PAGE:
Information technology experts know that with a highly connected world emerges more data breach threats, especially for business data.
To protect your databases, you need to plan ahead because in a large measure, “failing to plan is planning to fail” and such failure could cost an organization time, money, productivity and reputation.
Above the obvious advice that every employee should be allowed access to information on a need to know basis, namely through role-based controls, monitoring all systems (including the mobile devices) for data leaks help a great deal.
Here are a few things serious IT professionals can do to protect their businesses against all flavors of potentially damaging data breaches:
- Directly monitor financial databases to keep on top of unusual activities;
- Assess and remediate weaknesses to guard against unauthorized access (even with proper authentication);
- Audit user access and use of resources;
- Learn how users are using the databases to detect unauthorized activities;
- Check transaction authenticity (cross-check with the paper trail);
- Sollicit independent reviews to get that all important second opinion;
- Automate as many controls as possible to reduce manual audit errors;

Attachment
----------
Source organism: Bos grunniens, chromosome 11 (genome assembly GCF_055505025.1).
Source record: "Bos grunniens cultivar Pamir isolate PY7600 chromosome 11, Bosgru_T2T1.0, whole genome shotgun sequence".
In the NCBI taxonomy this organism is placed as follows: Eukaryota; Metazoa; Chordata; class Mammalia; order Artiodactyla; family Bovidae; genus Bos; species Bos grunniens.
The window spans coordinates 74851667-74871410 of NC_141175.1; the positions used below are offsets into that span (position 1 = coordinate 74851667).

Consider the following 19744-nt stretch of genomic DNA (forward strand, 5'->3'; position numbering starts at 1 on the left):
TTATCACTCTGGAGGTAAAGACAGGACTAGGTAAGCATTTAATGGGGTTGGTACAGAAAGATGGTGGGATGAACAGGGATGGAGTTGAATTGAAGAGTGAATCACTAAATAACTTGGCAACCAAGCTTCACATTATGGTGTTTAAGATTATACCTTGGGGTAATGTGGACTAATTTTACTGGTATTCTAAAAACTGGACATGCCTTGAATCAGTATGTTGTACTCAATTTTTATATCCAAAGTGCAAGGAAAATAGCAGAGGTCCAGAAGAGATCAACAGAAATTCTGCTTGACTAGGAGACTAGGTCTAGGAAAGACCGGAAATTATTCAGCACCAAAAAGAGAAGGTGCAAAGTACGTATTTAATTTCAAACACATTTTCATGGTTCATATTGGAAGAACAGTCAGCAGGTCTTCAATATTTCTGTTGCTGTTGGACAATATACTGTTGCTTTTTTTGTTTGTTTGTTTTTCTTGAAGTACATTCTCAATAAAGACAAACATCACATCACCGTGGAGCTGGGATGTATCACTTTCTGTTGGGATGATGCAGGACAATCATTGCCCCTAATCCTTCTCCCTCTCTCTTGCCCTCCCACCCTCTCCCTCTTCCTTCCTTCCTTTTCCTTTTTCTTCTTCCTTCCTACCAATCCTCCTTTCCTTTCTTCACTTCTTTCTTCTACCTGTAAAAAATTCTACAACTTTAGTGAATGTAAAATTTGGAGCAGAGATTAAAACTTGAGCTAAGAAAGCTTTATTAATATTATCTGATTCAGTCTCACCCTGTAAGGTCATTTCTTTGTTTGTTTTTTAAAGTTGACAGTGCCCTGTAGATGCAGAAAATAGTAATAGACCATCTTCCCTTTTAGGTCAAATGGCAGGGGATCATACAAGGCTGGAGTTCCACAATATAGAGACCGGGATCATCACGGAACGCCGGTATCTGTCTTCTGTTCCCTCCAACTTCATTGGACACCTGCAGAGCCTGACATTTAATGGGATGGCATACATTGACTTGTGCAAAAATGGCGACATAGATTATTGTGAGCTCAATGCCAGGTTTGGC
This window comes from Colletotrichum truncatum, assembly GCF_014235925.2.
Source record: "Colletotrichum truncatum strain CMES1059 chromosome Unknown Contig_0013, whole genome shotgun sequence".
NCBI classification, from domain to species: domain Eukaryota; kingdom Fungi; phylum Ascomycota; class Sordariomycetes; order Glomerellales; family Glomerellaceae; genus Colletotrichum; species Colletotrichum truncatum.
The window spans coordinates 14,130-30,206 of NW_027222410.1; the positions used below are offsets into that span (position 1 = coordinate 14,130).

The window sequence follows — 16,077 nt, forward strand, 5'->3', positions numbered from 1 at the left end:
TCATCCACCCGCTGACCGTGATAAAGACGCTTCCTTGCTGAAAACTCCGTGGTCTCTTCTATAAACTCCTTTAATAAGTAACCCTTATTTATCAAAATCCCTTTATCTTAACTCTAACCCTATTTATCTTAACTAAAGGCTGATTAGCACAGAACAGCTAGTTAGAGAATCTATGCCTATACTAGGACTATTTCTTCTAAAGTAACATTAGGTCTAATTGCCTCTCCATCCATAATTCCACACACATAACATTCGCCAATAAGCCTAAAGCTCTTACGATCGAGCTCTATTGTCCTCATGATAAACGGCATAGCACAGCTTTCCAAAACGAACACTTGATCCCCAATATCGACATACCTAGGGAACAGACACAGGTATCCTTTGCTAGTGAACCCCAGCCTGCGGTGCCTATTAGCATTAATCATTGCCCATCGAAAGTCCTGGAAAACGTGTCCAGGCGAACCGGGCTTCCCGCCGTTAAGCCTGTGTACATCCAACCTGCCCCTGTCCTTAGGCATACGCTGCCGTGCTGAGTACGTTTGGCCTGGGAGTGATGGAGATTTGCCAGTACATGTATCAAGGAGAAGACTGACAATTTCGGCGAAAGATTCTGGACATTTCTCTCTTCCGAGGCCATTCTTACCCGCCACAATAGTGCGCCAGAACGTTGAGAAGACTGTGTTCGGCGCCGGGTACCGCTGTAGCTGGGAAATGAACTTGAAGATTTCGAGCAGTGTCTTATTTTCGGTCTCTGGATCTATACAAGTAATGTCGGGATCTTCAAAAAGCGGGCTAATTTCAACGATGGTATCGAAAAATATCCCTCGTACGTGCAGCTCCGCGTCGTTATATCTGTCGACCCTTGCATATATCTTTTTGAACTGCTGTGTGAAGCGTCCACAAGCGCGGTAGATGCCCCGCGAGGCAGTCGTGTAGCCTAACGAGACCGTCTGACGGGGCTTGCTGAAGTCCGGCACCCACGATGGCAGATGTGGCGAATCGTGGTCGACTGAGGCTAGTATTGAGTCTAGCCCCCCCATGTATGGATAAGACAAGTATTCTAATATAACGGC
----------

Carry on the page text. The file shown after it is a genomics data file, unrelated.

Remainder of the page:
- Make use of encryption to protect the information.
Remember that different types of businesses need to brace for different types of data breaches so keep in mind that what works well for your neighbor might not work as well for you.
In any business, there needs to be a response team which can take decisions when a breach is identified and that can go as far as shutting down all the database systems until the threat is properly dealt with. The general counsel should be part of that “emergency team” and proper training should be given so they understand the importance of dealing swiftly with a threat to prevent aggravated damages.
IT forensics teams can be called in to properly trace the source of an attack that has lead to a data breach. This team can conduct triage which can include heavy activity monitoring and the temporary deactivation of key services, until the threat is properly addressed.
It should also be mandatory for PR to be in on the action because you’d rather hear the bad news, in a controlled manner, from them than, say, the New York Times. Furthermore, in a case where customer data has been breached, they need to be properly presented with the facts.
Once the data breach is remediated, the organization must modify the business practices that allowed for such a breach to happen, in the first place. As always, preparation is key.
Tags: security, data breach, database breach, unauthorized access, user access, it audit, transaction authenticity, manual audits, automated controls, encryption, data protection, unusual activities, data monitoring